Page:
How Do Other Countries Compare to the UK's Petrol Deadline?
Aug 17 2017 Comments 0
Following the lead of France, the UK has just unveiled a radical new fossil fuel sanction that will see sales of all new petrol and diesel-powered cars banned by 2040. But Britain isn’t the only one racing to go green…
At least 10 other countries have already set ambitious sales targets for electric cars, despite the fact that currently they account for just 3% of global auto sales. According to IHS Markit, such promises represent lofty “political statements” as opposed to realistic goals.
"It's really unclear,” comments Al Bedwell, a director at LMC Automotive. “These are political statements. Until we get more details, it's really hard to understand what the implications really are.”
So what countries have pledged what?
The UK has announced plans to ban sales of new gasoline and diesel cars starting in 2040, as part of its nationwide effort to clean up British air and tackle the pollution crisis. By 2050 all cars will need to have zero emissions, with UK environment secretary Michael Gove stressing that "we can't carry on with diesel and petrol cars. There is no alternative to embracing new technology."
Prior to the British announcement, the French government announced plans to end sales of gas and diesel-powered vehicles by 2040 in a bid to combat global warming. Nicolas Hulot, the government representative responsible for France's "ecological transition" maintains that the goal will help French automakers "innovate and become market leaders."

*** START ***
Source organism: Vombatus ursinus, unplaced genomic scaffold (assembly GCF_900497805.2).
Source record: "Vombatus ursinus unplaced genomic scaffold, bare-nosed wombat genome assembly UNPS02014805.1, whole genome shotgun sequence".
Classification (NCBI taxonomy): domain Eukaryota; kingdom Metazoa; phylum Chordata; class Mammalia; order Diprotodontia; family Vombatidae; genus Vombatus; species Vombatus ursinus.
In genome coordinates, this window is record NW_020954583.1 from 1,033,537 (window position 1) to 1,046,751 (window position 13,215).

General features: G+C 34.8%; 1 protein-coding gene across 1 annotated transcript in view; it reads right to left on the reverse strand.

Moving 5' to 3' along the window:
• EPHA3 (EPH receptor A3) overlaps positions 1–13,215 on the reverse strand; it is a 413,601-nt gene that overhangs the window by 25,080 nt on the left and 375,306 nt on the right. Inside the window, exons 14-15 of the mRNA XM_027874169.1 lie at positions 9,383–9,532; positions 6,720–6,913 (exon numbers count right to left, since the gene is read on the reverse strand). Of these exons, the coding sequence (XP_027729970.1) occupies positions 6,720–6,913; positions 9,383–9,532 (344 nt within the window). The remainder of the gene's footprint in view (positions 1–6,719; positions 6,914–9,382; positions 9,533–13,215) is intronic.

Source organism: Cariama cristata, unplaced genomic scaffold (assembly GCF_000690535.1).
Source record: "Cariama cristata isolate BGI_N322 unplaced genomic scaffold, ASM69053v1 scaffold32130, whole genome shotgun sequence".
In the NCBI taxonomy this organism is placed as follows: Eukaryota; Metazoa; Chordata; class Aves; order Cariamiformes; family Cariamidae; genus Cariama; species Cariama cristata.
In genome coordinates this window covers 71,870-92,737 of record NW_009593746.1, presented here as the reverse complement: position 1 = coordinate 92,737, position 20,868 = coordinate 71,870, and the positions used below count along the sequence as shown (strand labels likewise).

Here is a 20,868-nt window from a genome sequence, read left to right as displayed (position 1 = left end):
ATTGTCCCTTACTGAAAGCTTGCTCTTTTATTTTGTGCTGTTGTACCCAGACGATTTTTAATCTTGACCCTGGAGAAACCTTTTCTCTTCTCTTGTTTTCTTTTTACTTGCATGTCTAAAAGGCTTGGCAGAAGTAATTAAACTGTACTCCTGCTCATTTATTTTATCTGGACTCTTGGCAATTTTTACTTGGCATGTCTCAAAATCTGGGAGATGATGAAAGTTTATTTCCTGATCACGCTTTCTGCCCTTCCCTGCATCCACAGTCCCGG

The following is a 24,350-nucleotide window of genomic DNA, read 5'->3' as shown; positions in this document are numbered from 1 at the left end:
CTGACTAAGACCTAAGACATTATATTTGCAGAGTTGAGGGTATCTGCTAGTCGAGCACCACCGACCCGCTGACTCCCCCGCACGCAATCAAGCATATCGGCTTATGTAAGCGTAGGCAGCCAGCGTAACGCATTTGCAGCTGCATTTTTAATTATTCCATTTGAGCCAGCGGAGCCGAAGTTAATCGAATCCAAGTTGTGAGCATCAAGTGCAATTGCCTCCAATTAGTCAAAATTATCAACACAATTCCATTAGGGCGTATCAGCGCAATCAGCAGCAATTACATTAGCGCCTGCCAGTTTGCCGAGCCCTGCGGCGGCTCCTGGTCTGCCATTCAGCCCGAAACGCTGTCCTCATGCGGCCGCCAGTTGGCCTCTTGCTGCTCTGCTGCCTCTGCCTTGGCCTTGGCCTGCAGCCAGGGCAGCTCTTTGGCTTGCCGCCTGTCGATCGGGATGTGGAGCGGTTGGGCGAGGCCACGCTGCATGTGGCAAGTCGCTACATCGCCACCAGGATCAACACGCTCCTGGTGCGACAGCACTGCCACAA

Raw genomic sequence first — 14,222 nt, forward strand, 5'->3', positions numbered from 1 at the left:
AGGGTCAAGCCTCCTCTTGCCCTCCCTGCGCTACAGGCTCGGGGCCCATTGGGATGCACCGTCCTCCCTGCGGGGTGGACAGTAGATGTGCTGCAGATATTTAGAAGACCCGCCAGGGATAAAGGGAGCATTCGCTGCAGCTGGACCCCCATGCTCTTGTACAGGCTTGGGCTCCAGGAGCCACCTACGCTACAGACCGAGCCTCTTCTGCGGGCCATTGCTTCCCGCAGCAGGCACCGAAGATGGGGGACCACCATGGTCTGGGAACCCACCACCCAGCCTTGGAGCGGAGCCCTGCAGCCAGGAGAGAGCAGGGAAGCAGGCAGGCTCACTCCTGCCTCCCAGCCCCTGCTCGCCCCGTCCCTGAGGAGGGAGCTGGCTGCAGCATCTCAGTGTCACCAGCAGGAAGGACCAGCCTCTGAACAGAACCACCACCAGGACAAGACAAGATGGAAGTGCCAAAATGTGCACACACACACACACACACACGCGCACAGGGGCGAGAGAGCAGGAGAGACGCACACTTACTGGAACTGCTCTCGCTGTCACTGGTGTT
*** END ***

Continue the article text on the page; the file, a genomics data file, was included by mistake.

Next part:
India is one of the most polluted nations on the planet, and suffers from an acute air quality problem. Now New Delhi is taking action with plans that every vehicle sold in the country should be powered by electricity by 2030.
"This is an aspirational target," admits Anil Kumar Jain, a government energy adviser. "Ultimately the logic of markets will prevail."
Outlining a clear target, Norway has introduced new laws that all passenger cars and vans sold in 2025 should be 100% emission free. The country is already considered a global leader in this area, with around 40% of all cars sold in 2016 either electric or hybrid vehicles.
While petrol may be on its way out the gas chromatography field is showing no signs of slowing down. For a closer look at the latest developments ‘Principal Component Analysis (PCA) Evaluation of Seven Commercial Ionic Liquid Capillary GC Columns’ assesses retention mechanisms of seven commercial capillary columns.
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